As reflected in Kompas.com's Google Analytics data, there now are fewer people accessing coronavirus-related news compared to previous months. Readers are returning to entertainment news. The SARS-CoV2 reports they do read mostly talk about political drama than substance.
Similar trend is also happening outside of Indonesia. Around 30 percent of readers are back to accessing sports and celebrity news, according to April 2020 data from the Global Web Index surveying some 3.000 American and British respondents.
The same research also shows that, of those coming from the Gen-Z demographic, only 29 percent stated that they consider online news outlets trustworthy. Their trust in science publications and traditional press media like newspapers is even lower, with only 27 percent and 11 percent respectively. They spend more time accessing videos, games, and social media like TikTok.
Journalism needs to reach out to a wider public. One means to achieve this goal is the newsgame, which was first conceived in the early 2000s. In his book, Newsgame: Journalism at Play, academic and video game designer Ian Bogost describes newsgame as a combination between journalism and games. Readers not only passively receive the message, but also actively explore the game through which the message is delivered.
Due to resource limitations of many news organizations, newsgames are not as complex and sophisticated game as, say, PlayerUnknown's Battlegrounds (PUBG). It is sometimes referred to as news gamification because of this, or, in other words, simply an effort to incorporate elements of gaming into journalism. Prior to 2010, newsgames were often developed using the infamous Adobe Flash. Later on, they shifted to HTML5, adopting the "choose your own adventure" game genre.
This gamification project represents Kompas.com's attempt to address the fatigued public in a lighter, more interesting way, also to communicate one complex issue related to the Covid-19 pandemic: vaccines. We are also exploring the possibility to further develop this format as a story telling platform for other complex issues, from food security to hard science such as important physics discoveries.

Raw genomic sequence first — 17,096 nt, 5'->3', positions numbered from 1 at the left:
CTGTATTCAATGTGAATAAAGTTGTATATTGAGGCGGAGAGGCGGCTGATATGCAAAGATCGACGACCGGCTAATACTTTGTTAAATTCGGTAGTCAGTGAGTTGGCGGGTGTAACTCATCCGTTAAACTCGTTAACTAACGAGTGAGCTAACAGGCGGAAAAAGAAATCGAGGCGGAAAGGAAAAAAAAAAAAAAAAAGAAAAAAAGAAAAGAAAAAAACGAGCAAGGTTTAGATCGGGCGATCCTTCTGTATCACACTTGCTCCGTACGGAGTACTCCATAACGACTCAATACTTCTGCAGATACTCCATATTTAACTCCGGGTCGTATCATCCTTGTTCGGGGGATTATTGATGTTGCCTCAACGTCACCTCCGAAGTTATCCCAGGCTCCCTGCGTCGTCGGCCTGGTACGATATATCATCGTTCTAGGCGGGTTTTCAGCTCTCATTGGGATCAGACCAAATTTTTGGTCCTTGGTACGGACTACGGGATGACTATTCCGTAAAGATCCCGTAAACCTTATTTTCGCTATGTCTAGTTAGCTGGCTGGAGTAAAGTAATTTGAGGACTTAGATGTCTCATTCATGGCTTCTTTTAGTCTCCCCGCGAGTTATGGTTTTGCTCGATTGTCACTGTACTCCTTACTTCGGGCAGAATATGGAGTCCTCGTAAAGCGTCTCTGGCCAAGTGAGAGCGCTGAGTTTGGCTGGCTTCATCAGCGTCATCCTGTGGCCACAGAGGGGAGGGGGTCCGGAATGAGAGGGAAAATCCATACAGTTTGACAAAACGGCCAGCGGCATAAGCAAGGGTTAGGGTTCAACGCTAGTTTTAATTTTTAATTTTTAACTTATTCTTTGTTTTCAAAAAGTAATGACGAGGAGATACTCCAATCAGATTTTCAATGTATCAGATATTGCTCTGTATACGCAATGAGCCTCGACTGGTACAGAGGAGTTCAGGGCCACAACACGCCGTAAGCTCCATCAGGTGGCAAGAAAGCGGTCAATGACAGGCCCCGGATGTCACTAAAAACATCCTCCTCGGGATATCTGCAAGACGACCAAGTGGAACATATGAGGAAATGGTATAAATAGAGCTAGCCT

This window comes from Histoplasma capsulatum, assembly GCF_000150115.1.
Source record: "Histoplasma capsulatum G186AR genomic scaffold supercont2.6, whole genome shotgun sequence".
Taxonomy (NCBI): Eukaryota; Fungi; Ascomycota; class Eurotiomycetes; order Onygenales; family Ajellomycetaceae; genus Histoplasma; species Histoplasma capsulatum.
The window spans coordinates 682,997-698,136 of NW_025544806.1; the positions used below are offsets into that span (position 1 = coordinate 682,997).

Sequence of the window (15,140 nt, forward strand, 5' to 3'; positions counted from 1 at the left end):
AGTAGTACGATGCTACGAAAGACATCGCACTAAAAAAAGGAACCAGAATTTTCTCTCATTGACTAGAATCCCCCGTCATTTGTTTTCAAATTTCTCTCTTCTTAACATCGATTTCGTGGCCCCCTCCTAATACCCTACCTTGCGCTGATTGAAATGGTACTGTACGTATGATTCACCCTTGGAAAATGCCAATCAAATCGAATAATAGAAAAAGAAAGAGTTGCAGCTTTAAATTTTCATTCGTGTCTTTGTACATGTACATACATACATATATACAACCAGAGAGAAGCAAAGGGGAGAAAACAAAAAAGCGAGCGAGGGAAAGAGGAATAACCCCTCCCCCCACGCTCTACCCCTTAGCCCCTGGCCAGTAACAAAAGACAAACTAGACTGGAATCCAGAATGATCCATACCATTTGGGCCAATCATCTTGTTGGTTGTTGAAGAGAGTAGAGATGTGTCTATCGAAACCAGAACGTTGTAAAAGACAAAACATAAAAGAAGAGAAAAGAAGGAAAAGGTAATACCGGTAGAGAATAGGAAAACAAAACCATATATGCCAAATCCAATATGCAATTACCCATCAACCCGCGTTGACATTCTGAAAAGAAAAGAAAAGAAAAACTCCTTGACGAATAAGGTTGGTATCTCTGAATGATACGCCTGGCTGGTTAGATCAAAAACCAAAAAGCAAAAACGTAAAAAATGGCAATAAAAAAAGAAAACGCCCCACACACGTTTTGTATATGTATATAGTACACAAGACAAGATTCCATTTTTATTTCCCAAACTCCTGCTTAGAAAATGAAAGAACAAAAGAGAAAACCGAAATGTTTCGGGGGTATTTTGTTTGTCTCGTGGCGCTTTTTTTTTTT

We decided on the choose your own adventure genre. It has been used across various fields and industry, from Netflix's Black Mirror: Bandersnatch show, Agate's Dilan game, to Wattpad's interactive stories. This genre is proven capable of telling about conflict, confusion, and frustration. You can provide feedback by filling a survey form here.
Being a product of journalism, newsgame must adhere to its principles. It has to be accurate and grounded on facts. Therefore, we based our script on interviews with researchers, doctors, and academics. Then we present it in a way that we feel could depict the complex process behind vaccine development, which the public is often unaware of.
The experts we interviewed are:
Profesor Herawati Sudoyo of Eijkman Institute for Molecular Biology
Independent molecular biology researcher, Ahmad Utomo PhD
Ines Atmosukarto PhD, CEO of Lipotek vaccine startup company, Australia
Doctor and vaccinologist dr. Dirga Sakti Rambe MSc SpPD of Omni Pulomas Hospital
Satria Arief Prabowo PhD, Research Fellow in the London School of Hygiene and Tropical Medicine
We also owe our gratitude to these members of younger generation of researches who helped us in connecting to the experts and helped us understand the complex scientific materials. They are, among others:
Rama Dhenni, researcher from the Eijkman Institute for Molecular Biology who is currently pursuing his doctoral study in immunology in Australia.
Febrina Meutia, former researcher from the Eijkman Institute for Molecular Biology who is now undergoing doctoral study in virology in the Netherlands.
Akbar Adjie Pratama, a doctoral student in Ohio State University who is studying the biodiversity of viruses.
Teddy Wardhana PhD, a veterinary expert in the Agriculture Ministry's Research and Development Unit.
Does this kind of content qualify as a product of journalism? Newsgame has often become a subject of debate in its nascent history.
BBC's Syrian Journey: Choose Your Own Escape Route was criticized because of its alleged exploitation of the story of Syrian migrants.
Meanwhile, despite managing to attract the attention of many communication experts, Al Jazeera's Pirate Fishing was less successful in attaining its original objective of communicating the issue in fishery to the wider public.
Financial Times' The Uber Game is perhaps among the more successful ones. It received praise for its highly interactive presentation of data journalism. They didn't just display spreadsheet in slides, but instead packaged their data in a popular and likeable way that appealed to the public.
If you happen to be a communication or journalism researcher, you can send your feedback to us.
We hope something good will come out of this initiative.
Yunanto Wiji Utomo